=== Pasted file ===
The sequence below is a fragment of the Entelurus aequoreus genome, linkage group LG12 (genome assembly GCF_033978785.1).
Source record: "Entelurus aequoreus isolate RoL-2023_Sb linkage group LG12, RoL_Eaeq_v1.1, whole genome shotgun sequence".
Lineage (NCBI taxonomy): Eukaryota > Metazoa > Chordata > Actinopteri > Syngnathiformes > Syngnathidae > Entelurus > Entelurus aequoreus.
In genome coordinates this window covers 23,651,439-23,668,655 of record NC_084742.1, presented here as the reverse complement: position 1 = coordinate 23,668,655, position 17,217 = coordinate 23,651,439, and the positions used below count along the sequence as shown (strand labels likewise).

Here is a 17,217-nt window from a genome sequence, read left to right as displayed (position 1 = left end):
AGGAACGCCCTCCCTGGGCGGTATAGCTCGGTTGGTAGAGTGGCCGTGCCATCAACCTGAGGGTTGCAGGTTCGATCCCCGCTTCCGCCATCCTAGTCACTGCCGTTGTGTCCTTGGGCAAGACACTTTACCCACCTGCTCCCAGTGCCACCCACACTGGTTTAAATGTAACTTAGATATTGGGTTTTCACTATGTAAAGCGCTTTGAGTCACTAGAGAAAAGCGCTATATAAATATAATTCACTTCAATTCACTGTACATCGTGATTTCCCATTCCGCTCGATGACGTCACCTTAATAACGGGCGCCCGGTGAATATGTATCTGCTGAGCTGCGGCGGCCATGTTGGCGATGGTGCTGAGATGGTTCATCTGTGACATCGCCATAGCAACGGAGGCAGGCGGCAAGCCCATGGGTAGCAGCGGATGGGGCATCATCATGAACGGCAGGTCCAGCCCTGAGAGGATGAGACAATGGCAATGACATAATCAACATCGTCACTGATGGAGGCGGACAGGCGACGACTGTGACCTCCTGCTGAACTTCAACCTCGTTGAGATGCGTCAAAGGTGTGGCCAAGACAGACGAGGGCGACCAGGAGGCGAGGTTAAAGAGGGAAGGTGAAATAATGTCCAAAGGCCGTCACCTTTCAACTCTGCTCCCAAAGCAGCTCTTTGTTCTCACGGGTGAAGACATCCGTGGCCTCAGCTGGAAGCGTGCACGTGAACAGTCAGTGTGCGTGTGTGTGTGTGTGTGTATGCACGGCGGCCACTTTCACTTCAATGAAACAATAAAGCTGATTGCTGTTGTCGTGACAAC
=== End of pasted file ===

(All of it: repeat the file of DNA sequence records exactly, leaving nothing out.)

The sequence below is a fragment of the Entelurus aequoreus genome, linkage group LG12 (genome assembly GCF_033978785.1).
Source record: "Entelurus aequoreus isolate RoL-2023_Sb linkage group LG12, RoL_Eaeq_v1.1, whole genome shotgun sequence".
Lineage (NCBI taxonomy): Eukaryota > Metazoa > Chordata > Actinopteri > Syngnathiformes > Syngnathidae > Entelurus > Entelurus aequoreus.
In genome coordinates this window covers 23,651,439-23,668,655 of record NC_084742.1, presented here as the reverse complement: position 1 = coordinate 23,668,655, position 17,217 = coordinate 23,651,439, and the positions used below count along the sequence as shown (strand labels likewise).

Here is a 17,217-nt window from a genome sequence, read left to right as displayed (position 1 = left end):
AGGAACGCCCTCCCTGGGCGGTATAGCTCGGTTGGTAGAGTGGCCGTGCCATCAACCTGAGGGTTGCAGGTTCGATCCCCGCTTCCGCCATCCTAGTCACTGCCGTTGTGTCCTTGGGCAAGACACTTTACCCACCTGCTCCCAGTGCCACCCACACTGGTTTAAATGTAACTTAGATATTGGGTTTTCACTATGTAAAGCGCTTTGAGTCACTAGAGAAAAGCGCTATATAAATATAATTCACTTCAATTCACTGTACATCGTGATTTCCCATTCCGCTCGATGACGTCACCTTAATAACGGGCGCCCGGTGAATATGTATCTGCTGAGCTGCGGCGGCCATGTTGGCGATGGTGCTGAGATGGTTCATCTGTGACATCGCCATAGCAACGGAGGCAGGCGGCAAGCCCATGGGTAGCAGCGGATGGGGCATCATCATGAACGGCAGGTCCAGCCCTGAGAGGATGAGACAATGGCAATGACATAATCAACATCGTCACTGATGGAGGCGGACAGGCGACGACTGTGACCTCCTGCTGAACTTCAACCTCGTTGAGATGCGTCAAAGGTGTGGCCAAGACAGACGAGGGCGACCAGGAGGCGAGGTTAAAGAGGGAAGGTGAAATAATGTCCAAAGGCCGTCACCTTTCAACTCTGCTCCCAAAGCAGCTCTTTGTTCTCACGGGTGAAGACATCCGTGGCCTCAGCTGGAAGCGTGCACGTGAACAGTCAGTGTGCGTGTGTGTGTGTGTGTGTATGCACGGCGGCCACTTTCACTTCAATGAAACAATAAAGCTGATTGCTGTTGTCGTGACAAC